The 2002 SEW responded to external comments by incorporating and testing the impact of the menhaden fishery shark discard data on the modeled assessments. A subset of analyses addressed the impact of the estimates of dead discards in the menhaden fishery and performed sensitivity tests to determine the impact of these dead discards in the alternate catch scenario. The details and rationale for these estimates are given on Page 9 of the 2002 Stock Assessment. By including these discard data in some of the catch series that were evaluated by the various models, the 2002 SEW process provided a mechanism for incorporating the potential impact of shark discards into the final management recommendations.
Specific Item 4. How were the reliability of projections evaluated based on the above three considerations?
There would seem to be three ways of responding to this question. First, from a technical standpoint, the reliability of the models was evaluated with various statistical tests. These included convergence and CV diagnostics for the various models and evaluation of the impact of various weighting protocols on the performance of the models. The various strategies are described in the 2002 assessment document.
Second, in terms of evaluating how reliable the overall conclusions of the assessment are, the approach used in the 2002 evaluation process was to use multiple models (five) with multiple catch scenario inputs and to then interpret the model outputs (projections) with a decision analysis protocol. This decision protocol allowed for even more alternative scenarios to be considered when evaluating at what point the various stocks might return to levels that could support MSY. This approach allows a ‘summarizing’ of the similarity of the results of the multiple model runs and the basing of management recommendations on the balance of these results. For stock status, these output summaries are presented effectively in figures 71 to 77. I think this is an entirely reasonable way to present and evaluate the current stock analyses.
The third way of answering the ‘reliability’ question is to reiterate that these models are only as good as the data that are used in the analyses. No matter how elegant the model used, no matter how strictly the rules of the models are observed, the outputs are only going to be as reliable as the input data. Given the short time span of the catch record and the previously mentioned uncertainties of the catch data, current analyses of the status of LCS are never going to be surgically precise. This uncertainty validates the ‘summary’ and ‘on balance’ approach used in ‘summary’ and ‘recommendations’ sections of the 2002 assessment.
Specific Item 5. How were the effects of a range of catch scenarios (including the effects of current regulations on stock trajectories) evaluated?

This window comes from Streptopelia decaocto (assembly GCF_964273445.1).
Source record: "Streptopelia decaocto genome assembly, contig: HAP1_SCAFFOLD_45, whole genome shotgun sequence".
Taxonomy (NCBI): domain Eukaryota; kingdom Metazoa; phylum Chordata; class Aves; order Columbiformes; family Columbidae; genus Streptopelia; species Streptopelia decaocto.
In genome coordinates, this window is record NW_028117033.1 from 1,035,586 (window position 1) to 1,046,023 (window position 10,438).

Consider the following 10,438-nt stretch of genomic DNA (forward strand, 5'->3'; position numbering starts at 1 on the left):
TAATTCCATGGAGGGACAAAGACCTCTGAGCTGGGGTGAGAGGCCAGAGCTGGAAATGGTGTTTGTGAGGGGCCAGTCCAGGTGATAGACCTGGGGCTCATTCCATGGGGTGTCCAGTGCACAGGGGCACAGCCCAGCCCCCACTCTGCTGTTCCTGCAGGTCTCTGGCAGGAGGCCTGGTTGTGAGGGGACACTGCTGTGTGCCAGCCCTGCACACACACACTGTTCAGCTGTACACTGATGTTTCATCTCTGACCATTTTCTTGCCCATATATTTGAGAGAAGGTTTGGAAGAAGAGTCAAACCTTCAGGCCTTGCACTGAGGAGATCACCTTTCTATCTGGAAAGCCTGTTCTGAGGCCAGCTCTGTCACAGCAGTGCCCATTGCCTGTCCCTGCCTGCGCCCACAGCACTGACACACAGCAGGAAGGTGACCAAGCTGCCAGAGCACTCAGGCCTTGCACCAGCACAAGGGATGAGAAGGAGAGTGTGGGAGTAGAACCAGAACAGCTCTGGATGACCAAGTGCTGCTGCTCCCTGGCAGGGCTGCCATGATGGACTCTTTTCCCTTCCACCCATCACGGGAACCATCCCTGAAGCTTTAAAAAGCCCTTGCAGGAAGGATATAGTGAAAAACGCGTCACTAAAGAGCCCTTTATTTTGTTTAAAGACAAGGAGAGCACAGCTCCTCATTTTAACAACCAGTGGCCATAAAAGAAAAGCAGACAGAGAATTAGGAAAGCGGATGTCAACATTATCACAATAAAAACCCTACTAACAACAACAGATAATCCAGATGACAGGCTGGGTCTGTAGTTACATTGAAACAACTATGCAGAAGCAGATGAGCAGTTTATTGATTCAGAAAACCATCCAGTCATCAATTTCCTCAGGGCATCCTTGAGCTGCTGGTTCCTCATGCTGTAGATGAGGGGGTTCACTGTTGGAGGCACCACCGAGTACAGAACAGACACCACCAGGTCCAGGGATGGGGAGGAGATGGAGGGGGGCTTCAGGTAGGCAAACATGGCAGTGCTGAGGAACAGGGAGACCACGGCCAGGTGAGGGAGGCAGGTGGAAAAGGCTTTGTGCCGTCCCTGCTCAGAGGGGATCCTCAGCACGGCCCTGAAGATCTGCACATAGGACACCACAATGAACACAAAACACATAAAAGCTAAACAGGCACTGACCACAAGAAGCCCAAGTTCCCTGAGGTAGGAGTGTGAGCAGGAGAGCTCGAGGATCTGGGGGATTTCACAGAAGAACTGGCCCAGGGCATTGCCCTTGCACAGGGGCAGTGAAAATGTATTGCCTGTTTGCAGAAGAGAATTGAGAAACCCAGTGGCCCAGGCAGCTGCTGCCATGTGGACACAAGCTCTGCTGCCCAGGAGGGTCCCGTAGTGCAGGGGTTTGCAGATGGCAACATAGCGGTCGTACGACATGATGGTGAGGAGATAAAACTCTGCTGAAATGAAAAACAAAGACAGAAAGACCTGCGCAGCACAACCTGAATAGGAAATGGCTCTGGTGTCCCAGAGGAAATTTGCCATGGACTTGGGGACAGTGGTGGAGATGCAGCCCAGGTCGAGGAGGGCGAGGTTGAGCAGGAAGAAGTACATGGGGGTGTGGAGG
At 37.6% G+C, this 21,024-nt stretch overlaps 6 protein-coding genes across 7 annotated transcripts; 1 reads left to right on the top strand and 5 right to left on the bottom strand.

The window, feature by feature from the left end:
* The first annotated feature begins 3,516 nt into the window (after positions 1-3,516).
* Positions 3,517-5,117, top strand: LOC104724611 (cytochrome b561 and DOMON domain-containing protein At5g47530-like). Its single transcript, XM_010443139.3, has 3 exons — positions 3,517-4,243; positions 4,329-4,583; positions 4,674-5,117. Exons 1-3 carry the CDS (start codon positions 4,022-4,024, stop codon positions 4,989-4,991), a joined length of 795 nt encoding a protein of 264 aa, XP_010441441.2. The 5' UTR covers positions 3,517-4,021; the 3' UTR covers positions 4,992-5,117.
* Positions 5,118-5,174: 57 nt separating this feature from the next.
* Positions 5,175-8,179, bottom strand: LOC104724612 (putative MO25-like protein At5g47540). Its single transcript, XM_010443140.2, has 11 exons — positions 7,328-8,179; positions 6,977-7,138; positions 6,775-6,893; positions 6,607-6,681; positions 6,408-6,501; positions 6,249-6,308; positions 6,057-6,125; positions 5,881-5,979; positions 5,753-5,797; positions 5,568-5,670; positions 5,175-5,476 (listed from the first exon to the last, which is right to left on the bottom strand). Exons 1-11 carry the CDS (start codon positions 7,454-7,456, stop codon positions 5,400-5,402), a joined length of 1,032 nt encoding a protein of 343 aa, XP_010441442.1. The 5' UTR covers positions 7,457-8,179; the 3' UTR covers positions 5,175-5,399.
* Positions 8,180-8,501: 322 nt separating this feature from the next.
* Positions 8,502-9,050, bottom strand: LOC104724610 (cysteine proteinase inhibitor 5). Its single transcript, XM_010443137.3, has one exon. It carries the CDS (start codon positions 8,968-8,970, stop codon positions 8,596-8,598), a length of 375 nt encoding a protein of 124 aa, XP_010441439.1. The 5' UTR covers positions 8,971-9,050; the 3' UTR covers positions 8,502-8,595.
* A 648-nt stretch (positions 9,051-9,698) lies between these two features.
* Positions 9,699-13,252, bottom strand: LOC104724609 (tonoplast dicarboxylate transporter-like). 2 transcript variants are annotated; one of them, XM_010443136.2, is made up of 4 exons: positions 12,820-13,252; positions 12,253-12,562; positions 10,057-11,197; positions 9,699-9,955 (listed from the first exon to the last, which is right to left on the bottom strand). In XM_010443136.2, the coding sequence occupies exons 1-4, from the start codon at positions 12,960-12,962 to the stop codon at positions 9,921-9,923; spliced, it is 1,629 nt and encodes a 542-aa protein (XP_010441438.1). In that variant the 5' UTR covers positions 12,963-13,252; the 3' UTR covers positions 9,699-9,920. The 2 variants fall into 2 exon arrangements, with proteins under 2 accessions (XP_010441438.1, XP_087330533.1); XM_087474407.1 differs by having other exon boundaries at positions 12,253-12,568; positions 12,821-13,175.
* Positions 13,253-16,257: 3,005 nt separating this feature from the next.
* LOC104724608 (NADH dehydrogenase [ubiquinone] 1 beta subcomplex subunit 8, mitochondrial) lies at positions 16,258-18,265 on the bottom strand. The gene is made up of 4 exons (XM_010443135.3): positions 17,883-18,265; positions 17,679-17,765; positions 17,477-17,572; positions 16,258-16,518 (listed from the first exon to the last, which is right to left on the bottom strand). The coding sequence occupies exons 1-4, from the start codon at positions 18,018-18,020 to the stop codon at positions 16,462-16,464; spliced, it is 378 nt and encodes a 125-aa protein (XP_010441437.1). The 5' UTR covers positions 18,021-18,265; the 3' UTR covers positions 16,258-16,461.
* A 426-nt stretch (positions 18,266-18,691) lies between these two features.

My responses to Specific Item 4 (above) apply equally to Item 5. The various catch scenarios were evaluated using multiple modeling approaches. This allows an overall summary evaluation of the impact of the various catch scenarios (and other permutations such as using only fishery dependent or fishery independent series) on the assessment results. The impact (if any) of current regulations are reflected in the values and trajectories of the catch records that were used as inputs for the various assessment models and, as such, formed part of the data base that was used in the 2002 assessment.
Specific Item 6. Were candidates for prohibited species status considered status considered, including whether the species on the existing prohibited species list are appropriate?
The prohibited species list was given the least attention in the 2002 SEW and the subsequent 2002 Stock Assessment although there was considerably more discussion of this topic in the 1998 assessment. The only substantive addition to the 1998 position was reference to the paper published in 1998 by Smith et al. NMFS will need to be more expansive in its explanation of the status of the prohibited species list when any future management plans are published.
Summary of Findings, Conclusions and Recommendations
In my opinion, the 2002 SEW and subsequent 2002 Stock Assessment represent commendable efforts to rigorously analyze the status of the LCS resources and to incorporate the suggestions of the multiple reviews of the 1998 SEW. Whatever the missteps of the past, these documents portray a desire to ‘put all the cards on the table’ and expose the assessment process to full scrutiny. The assessment techniques are appropriate, exhaustive and rigorous.